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50 Shades Of Grey, Erotica and the Bondage Craze
by Elizabeth Black
The erotic novel, 50 Shades of Grey by E.L. James, has taken the public, media and the literary world by storm.
This summer, the book became the bestselling Kindle book of all time. It beat out the Harry Potter series and it's surpassed the Girl With The Dragon Tattoo triad. Its influence has resulted in a 400 percent increase in sex toys sales. Some women who read erotic fiction, including 50 Shades, claim that it has put spice in their marriages.
I surveyed women readers about why they enjoy erotic fiction. Facebook friend and reader Ursula B. wrote, "I'm not into BDSM and do not have any experience in it, so I wouldn't know much. I hate to admit this, but after being married to the same man for over 30 years, erotic romance novels do give one ideas in how to spice things up, so to speak."
Facebook friend and reader Patti Pusateri wrote something similar: "After reading a hot sexy scene, it takes me back to those days when we first met and found it hard to be respectful in public sometimes. They are also really good for getting fresh ideas or helping me refocus when I have lost the mood."
The media calls 50 Shades of Grey "mommy porn," acting as if erotic fiction is the New Kid On The Block.
The Masses Eat It Up
Erotic fiction is nothing new. It's been around for eons. In fact, 50 Shades Of Grey isn't very good erotica. There are many better-written erotic books out there. 50 Shades Of Grey has made erotic fiction mainstream. Now your average Sue Who Lives Down The Street, who never touched an erotic book in her life, may discover more of these books after reading 50 Shades.
The popularity of these books among women is a not-very-well-kept-secret that exploded when e-book readers hit the market. Now, women may enjoy their sweaty smut without nosy onlookers peeking over their shoulders to see the glistening male torsos and heaving bosoms on the covers. Women now have their privacy so they may read their smut in peace. Women are reclaiming their sexuality by reading erotic fiction and demanding more from their sex play with their partners. These books open up an entirely new world for many women, and the Happily Ever After endings keep them coming back for more.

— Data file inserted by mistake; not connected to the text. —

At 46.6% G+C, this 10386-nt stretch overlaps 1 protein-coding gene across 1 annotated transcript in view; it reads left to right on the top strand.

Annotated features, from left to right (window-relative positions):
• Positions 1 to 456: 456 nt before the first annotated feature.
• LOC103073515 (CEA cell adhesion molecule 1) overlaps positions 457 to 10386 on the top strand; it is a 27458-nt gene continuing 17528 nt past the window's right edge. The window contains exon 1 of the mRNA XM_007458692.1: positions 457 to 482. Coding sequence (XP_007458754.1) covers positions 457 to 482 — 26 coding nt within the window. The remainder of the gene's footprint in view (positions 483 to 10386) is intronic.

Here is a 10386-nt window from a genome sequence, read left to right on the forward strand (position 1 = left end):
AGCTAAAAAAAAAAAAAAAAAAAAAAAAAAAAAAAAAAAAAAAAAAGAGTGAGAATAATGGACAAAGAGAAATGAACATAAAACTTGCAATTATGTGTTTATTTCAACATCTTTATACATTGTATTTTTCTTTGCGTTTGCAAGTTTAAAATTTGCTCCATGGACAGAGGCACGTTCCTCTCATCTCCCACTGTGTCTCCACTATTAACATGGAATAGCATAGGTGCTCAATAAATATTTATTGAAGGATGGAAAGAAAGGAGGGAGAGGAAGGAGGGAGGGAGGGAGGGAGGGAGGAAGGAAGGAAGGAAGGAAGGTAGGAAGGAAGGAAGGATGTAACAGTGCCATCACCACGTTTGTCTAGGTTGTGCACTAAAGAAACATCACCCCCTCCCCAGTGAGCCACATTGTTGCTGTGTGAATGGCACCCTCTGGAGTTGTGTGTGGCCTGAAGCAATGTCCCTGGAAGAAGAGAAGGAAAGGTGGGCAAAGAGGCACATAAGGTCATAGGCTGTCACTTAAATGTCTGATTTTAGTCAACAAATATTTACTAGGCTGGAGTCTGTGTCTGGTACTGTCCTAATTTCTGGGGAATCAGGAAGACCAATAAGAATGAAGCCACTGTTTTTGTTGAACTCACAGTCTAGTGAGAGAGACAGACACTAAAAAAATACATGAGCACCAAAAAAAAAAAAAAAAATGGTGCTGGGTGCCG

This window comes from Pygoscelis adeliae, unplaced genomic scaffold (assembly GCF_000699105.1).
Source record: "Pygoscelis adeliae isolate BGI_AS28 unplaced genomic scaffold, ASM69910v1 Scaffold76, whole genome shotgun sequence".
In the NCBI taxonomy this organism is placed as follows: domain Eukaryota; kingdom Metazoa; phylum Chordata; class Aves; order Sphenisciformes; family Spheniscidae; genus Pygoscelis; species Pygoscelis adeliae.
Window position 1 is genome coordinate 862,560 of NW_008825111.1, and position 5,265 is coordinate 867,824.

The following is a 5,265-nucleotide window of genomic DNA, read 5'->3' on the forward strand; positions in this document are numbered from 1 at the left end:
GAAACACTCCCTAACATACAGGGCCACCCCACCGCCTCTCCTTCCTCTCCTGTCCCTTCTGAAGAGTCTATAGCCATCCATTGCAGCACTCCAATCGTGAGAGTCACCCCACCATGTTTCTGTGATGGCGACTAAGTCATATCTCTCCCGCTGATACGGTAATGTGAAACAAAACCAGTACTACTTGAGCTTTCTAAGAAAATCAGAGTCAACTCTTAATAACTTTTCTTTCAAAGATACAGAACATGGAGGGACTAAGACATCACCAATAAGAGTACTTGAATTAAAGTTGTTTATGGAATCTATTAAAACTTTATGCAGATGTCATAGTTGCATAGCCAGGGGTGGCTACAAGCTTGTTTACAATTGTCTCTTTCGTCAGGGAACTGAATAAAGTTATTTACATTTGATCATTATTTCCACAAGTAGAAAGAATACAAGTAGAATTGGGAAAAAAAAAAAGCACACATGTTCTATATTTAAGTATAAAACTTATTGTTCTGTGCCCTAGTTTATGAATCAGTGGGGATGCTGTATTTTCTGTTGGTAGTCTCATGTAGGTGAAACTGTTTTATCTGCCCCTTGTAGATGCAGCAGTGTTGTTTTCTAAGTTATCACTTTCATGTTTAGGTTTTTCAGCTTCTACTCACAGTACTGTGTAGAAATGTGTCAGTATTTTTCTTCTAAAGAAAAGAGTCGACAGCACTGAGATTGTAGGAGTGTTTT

While genres come and go in erotic fiction, 50 Shades has resurrected interest in BDSM. BDSM stands for Bondage and Discipline (BD), Dominant and Submissive (DS or D/s) and Sado-Masochism (SM).
50 Shades is not an overly erotic book. Heroine Anastasia Steele refers to her genitals as "down there" and hero Christian Grey's penis as "his essentials". According to Victoria Coren for The Guardian, "[t]his book is ubiquitously described as "erotic"; something, evidently, is turning people on. But what? It can't be the sex scenes. They are brief, sporadic and tamer than a Legoland tea party. Basically, there's a lot of chat about bondage that doesn't happen. It may seem kinky at first glance, but look again: this is a book that puts the "b" into anal."
The scenes involving food may be what is enticing the women who rave about this book. Eating is a very erotic act, and Christian Grey has food issues. He orders Anastasia to eat, and becomes quite angry when she doesn't. The descriptions of food in the book are decadent – heaping stacks of pancakes drowning in syrup. Oysters – long considered aphrodisiacs. Grey grew up an abused and starved child and he becomes quite irate at wasted food, so he forces Ana to eat.
Coren states that's the irony: "A masterful man who demands, constantly, that our heroine eats." Women have long been taught by parents, friends, and society that to gorge themselves is slovenly and not feminine. This book, with Grey's dominance regarding Anastasia's eating habits, gives women permission to eat a healthy amount of forbidden foods like fattening pancakes with maple syrup.
Feminists Split on Bondage